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Needed - crash course in connecting PC's to PAL TV's

Discussion in 'Cables & Switches' started by MikeTV, Feb 1, 2003.

  1. MikeTV

    MikeTV
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    Hi! I am familar with HTPC situation as it applies in the United States. However, I have recently moved to the UK, and I am very interested in the situation here. I need a crash course in how everyone is connecting their "HCPC's" to their PAL TV's. It's all so very different!

    In the US, I used the RGBHV output from the video card to connect directly to an NTSC RPTV (ie. using the PC as a progressive, scaled source). But what are people doing here? Can you do anything equivalent? I understand the differences between PAL and NTSC (sort of - I love digital PAL TV signals!). But I am confused as to whether you can send a progressive PAL signal to modern PAL TV's from a PC. Do you use component inputs, scart RGBS? Are convertors involved? Can you send a 100hz signal to a 100Hz TV? What resolutions do people use, and what are the results?

    To give you some background, I am currently displaying PAL digital cable signals on my NTSC HDTV (shipped from the US), using Dscaler, Powerstrip and multi-region DVD playback. The results are impressive, although obviously a limiting factor is the vertical resolution of the TV of 540p. Horizontal resolution is 1920, although I plan to experiment with 768 (or 1536), for sharpness with PAL sources.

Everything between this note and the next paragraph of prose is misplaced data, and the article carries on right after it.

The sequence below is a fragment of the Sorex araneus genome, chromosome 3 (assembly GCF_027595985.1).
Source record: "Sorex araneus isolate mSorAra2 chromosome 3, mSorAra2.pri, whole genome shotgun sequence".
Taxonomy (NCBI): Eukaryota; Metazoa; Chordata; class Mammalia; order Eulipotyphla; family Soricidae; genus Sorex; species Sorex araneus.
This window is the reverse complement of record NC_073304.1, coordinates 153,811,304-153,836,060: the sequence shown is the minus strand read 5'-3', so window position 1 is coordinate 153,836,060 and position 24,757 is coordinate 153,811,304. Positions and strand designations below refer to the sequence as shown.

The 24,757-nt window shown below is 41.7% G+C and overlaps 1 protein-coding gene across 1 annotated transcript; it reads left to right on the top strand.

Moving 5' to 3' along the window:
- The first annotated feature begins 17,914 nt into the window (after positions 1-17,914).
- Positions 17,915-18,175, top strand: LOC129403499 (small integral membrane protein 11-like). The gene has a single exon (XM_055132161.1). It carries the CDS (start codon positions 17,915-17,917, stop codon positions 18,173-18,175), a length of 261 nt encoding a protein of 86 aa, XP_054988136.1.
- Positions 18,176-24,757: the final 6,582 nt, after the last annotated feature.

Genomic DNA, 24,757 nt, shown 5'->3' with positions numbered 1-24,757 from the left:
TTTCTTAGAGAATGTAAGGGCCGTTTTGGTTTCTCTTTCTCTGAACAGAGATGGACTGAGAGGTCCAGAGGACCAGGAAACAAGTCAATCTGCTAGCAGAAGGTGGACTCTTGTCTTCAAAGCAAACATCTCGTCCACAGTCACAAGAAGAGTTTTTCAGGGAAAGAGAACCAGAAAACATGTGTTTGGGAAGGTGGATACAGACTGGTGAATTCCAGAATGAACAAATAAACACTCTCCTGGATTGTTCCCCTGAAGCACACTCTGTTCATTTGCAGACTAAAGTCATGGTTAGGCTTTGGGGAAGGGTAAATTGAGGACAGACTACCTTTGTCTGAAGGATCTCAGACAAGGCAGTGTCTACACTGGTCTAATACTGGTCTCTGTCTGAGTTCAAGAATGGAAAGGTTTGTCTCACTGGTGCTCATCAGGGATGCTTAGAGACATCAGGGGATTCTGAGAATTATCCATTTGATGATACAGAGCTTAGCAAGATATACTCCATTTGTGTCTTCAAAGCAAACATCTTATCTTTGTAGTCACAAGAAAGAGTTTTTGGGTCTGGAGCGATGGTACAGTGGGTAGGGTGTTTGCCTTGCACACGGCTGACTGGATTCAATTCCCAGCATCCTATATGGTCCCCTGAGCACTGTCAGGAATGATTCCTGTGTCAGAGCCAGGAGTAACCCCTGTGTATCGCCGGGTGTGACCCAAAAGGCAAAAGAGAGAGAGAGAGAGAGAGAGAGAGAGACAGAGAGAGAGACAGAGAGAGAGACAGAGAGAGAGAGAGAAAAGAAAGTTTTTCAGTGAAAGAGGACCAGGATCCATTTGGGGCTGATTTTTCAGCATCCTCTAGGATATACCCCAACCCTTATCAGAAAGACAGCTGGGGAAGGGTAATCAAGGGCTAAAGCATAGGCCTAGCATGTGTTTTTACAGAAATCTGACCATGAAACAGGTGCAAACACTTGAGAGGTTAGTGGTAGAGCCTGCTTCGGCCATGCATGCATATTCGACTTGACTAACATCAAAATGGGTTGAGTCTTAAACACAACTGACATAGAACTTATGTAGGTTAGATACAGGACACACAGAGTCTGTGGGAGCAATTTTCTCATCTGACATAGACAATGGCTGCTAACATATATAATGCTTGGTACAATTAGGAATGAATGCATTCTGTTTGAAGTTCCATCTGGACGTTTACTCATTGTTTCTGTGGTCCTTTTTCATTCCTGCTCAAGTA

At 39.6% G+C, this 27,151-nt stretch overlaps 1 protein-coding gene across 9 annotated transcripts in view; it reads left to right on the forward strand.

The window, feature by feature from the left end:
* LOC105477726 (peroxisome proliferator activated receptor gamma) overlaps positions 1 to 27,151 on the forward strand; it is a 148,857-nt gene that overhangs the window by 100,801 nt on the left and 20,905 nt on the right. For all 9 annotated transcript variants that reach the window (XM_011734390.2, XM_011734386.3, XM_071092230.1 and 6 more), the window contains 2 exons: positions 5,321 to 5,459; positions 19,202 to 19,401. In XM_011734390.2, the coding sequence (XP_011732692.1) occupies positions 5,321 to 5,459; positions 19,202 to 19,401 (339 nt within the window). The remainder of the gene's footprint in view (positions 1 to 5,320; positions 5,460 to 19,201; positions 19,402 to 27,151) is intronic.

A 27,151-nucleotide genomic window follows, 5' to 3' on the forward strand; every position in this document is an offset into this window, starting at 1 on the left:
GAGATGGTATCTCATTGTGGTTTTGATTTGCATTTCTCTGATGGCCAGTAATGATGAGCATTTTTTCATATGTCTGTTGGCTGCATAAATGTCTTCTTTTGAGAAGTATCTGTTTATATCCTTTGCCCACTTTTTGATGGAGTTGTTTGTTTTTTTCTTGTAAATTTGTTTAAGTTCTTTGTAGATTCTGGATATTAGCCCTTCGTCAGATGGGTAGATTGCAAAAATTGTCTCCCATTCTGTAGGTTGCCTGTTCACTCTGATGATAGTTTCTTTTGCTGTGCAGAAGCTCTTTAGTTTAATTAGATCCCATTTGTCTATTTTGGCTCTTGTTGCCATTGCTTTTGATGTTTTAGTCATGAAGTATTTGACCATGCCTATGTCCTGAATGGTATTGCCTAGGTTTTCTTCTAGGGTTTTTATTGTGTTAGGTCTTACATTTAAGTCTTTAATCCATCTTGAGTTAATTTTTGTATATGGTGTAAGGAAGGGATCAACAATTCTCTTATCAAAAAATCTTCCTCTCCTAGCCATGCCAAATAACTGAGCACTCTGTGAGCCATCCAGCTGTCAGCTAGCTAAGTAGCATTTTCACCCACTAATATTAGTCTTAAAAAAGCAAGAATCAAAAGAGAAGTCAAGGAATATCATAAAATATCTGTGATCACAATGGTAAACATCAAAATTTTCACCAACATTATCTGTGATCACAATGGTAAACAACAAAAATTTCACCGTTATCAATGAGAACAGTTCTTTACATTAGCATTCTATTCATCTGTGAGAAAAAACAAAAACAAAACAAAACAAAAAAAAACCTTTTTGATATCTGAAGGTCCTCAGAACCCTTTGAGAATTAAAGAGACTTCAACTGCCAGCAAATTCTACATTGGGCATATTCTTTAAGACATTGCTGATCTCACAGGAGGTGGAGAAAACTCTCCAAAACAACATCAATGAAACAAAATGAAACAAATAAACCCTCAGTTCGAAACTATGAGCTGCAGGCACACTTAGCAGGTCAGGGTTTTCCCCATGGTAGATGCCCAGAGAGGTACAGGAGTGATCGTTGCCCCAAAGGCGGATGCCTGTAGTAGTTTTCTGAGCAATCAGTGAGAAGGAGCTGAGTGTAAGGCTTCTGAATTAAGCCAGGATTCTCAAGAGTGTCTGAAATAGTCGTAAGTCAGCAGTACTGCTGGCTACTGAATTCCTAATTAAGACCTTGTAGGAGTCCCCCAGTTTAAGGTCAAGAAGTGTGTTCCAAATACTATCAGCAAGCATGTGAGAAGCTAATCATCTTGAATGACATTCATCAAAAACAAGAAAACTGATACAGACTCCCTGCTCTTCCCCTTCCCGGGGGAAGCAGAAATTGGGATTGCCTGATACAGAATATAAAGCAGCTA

So, I'd be very interested to hear about your experiences in PAL land, and just to get idea of what people are up to.

    Cheers,

    Mike.
     
  2. Gordon @ Convergent AV

    Gordon @ Convergent AV
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    Mike: Most folk, if not all, using HTPC in UK will be sending interlaced PAL to it through composite or s-video output. Those using progressive output from video board will be using Plasma or projection devices. UK Direct view TV's do not have capability to show incoming progressive signal (well there are a couple of exceptions but they are rare). Your best solution is the one you are currently employing of using your HDTV set from US as a monitor.

    Gordon
     
  3. MikeTV

    MikeTV
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    Thanks Gordon. That's interesting. I guess the latest high-end TV's (plasmas, lcd's) do/will natively support VGA sources anyway, and so perhaps there isn't the same need over here.

    I guess the impetus in the US arises from the availability of big screen HDTV's, but the lack of HDTV sources, and the "nastiness" of composite/interlaced DVD/video NTSC playback on these big screens. That's certainly the reason I started using a PC as a scaler.

    But with decent PAL sources, and especially digital, and scart RGB connections, I guess there isn't the same "night and day" difference, between interlaced versus progressive.

    For video capture, I am using composite (over s-video, as it happens), simply because that's what my cable box seems to output via scart - why is that!? Would there be much gain in converting the RGB output to Y/C s-video, using a convertor box? Or will it be marginal, since the soucre is good anyway?

    Thanks.
     
  4. bommaren

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    If you have S-video from your cable box, Then RGB to S-video Converter
    won't give you any improvement.
    I do not believe there are many capture cards that can accept RGB.

    Is it not Y/C via SCART? At least that is what I would expect it to be if
    the word S-video is mentioned!

    I believe that I have equipment that is
    near to the top end for quality of connectivity.